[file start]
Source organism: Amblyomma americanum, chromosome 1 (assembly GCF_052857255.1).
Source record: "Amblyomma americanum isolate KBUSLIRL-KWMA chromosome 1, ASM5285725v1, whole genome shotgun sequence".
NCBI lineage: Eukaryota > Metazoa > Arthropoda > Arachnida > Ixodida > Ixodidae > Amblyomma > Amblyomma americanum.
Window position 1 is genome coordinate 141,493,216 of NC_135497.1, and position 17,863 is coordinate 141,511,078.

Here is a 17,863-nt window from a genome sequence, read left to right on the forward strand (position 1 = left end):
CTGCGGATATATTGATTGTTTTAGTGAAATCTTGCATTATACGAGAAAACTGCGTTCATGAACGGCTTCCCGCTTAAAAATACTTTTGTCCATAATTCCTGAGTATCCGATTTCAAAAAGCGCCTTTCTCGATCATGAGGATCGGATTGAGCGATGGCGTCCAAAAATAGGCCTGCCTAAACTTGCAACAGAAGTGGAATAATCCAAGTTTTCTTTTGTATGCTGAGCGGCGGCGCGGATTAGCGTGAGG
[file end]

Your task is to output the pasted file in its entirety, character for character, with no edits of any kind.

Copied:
Source organism: Amblyomma americanum, chromosome 1 (assembly GCF_052857255.1).
Source record: "Amblyomma americanum isolate KBUSLIRL-KWMA chromosome 1, ASM5285725v1, whole genome shotgun sequence".
NCBI lineage: Eukaryota > Metazoa > Arthropoda > Arachnida > Ixodida > Ixodidae > Amblyomma > Amblyomma americanum.
Window position 1 is genome coordinate 141,493,216 of NC_135497.1, and position 17,863 is coordinate 141,511,078.

Here is a 17,863-nt window from a genome sequence, read left to right on the forward strand (position 1 = left end):
CTGCGGATATATTGATTGTTTTAGTGAAATCTTGCATTATACGAGAAAACTGCGTTCATGAACGGCTTCCCGCTTAAAAATACTTTTGTCCATAATTCCTGAGTATCCGATTTCAAAAAGCGCCTTTCTCGATCATGAGGATCGGATTGAGCGATGGCGTCCAAAAATAGGCCTGCCTAAACTTGCAACAGAAGTGGAATAATCCAAGTTTTCTTTTGTATGCTGAGCGGCGGCGCGGATTAGCGTGAGG